Sheila: A couple years ago, someone reviewing “Asimov’s”, one thing said was “everything’s in third person”. There’s so many things to consider when laying out an issue, and didn’t think about having “first person” to balance stories. Third person is the traditional narrative structure in stories. It is great to change things up (not in every story), but to bring things up that are different from the normal structure.
She recently published a story by someone which is a set of lists that tells a story. Also “Final Exam”, which is a multiple choice test, but you get this Lovecraftian story as you read. Sheila went through as an editor to make sure the key matched; a fun, different use of structure. A few years ago, one was impossible to read the way it was written: Some mediocre grad student split the universe, so two stories run simultaneously. The characters know what’s happening, but your brain can’t do that in parallel. So if someone died in one universe, you have to read StoryA before you get to it in StoryB. These things can be very rewarding, but cannot fill an entire issue with it.
Ranylt: You have to give the reader a break when you’re putting together a collection. Have chewy stories with more traditional ones.

Leah: Something different, with printed HyperFiction, managed to stage a live reading. Gave readers a voice, it was choral, it was beautiful. The interesting thing with non-traditional format and structure is, it’s hard to find work that’s up to the same narrative quality. Basically it’s hard to do both those things at the same time very well. Can lean on one as a bit of a crutch.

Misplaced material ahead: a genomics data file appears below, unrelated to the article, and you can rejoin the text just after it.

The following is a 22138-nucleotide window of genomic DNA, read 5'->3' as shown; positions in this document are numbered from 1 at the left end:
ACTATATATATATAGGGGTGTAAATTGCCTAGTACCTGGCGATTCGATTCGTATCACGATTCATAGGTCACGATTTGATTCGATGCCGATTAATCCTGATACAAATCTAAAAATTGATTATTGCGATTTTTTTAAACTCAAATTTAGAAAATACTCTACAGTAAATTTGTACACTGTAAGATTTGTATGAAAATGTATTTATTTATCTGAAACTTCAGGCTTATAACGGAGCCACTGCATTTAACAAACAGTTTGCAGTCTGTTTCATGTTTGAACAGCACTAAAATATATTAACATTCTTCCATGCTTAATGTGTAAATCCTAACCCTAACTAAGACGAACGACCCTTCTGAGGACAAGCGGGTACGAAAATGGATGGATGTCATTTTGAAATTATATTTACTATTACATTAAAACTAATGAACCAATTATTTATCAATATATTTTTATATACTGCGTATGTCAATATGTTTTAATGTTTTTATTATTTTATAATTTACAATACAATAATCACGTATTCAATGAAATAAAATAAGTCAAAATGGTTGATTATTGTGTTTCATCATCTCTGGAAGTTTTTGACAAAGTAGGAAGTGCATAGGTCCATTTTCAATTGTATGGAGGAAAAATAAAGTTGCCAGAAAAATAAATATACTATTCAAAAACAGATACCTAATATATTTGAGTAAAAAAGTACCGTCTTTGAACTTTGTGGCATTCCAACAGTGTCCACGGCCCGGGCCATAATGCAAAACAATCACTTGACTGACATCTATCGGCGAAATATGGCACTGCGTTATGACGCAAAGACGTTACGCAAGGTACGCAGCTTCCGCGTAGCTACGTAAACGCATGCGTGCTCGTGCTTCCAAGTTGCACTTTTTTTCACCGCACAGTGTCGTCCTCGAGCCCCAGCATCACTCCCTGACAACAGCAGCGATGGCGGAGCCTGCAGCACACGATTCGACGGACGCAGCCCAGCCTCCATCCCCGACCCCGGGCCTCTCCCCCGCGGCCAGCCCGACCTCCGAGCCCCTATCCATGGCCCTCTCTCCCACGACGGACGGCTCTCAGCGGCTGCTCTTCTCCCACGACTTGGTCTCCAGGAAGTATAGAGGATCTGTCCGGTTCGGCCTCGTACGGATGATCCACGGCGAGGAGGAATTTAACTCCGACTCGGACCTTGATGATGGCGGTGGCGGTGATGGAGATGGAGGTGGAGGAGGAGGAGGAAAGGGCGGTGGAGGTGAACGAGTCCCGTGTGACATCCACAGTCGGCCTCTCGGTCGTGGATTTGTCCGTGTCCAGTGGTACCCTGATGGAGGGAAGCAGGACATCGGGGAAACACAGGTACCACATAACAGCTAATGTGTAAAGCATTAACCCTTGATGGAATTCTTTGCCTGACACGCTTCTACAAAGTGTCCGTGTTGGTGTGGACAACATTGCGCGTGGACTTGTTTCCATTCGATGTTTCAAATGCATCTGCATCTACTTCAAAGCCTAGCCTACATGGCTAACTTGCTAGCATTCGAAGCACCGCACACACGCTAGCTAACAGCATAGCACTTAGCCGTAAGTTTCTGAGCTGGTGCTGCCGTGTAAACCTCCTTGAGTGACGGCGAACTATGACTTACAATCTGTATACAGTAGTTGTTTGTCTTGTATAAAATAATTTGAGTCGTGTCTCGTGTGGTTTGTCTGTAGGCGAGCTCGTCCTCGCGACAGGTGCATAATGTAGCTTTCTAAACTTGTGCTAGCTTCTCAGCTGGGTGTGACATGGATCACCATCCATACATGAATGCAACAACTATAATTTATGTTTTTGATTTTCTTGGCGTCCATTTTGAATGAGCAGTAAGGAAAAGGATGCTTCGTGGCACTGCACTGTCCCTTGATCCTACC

Audience Member: There’s need for structure underneath to tell the story. I’ll want first act, second act...
Sheila: Can have a really good story delivered differently from usual. Like going to play, but you’re walking through a play. In this room is a certain scene, in that room another one. It’s a different experience but can be the same story, might be Macbeth.

Nina: Structure and format. “That’s why I asked, what is story.” Comes back to a story being told.
Leah: At the end of the day, you still have to have a satisfying answer to “why did this happen”.
Ranylt: It’s good when going crazy with structure, to use it reinforce the theme of the story. As an example, if stuck in a house, questing, have narrative shaped as a house, as walls, it’s self-reinforcing.
Leah: Consider stuff that has that resonance, every single element of craft resonates with every other one. David Mitchell, he’s an obvious author for structure, and while his stuff doesn’t always work for her, “Cloud Atlas” does. It’s about iterative cycles, it’s not just a pretty hat you’re putting on, it’s integral to the story.

Nina: What about Theme and Metaphor, how do they inform structure, if they do.
Sam: College level essay questions!
Nina: Perhaps pick a weird structure, say why it works. We want different stuff.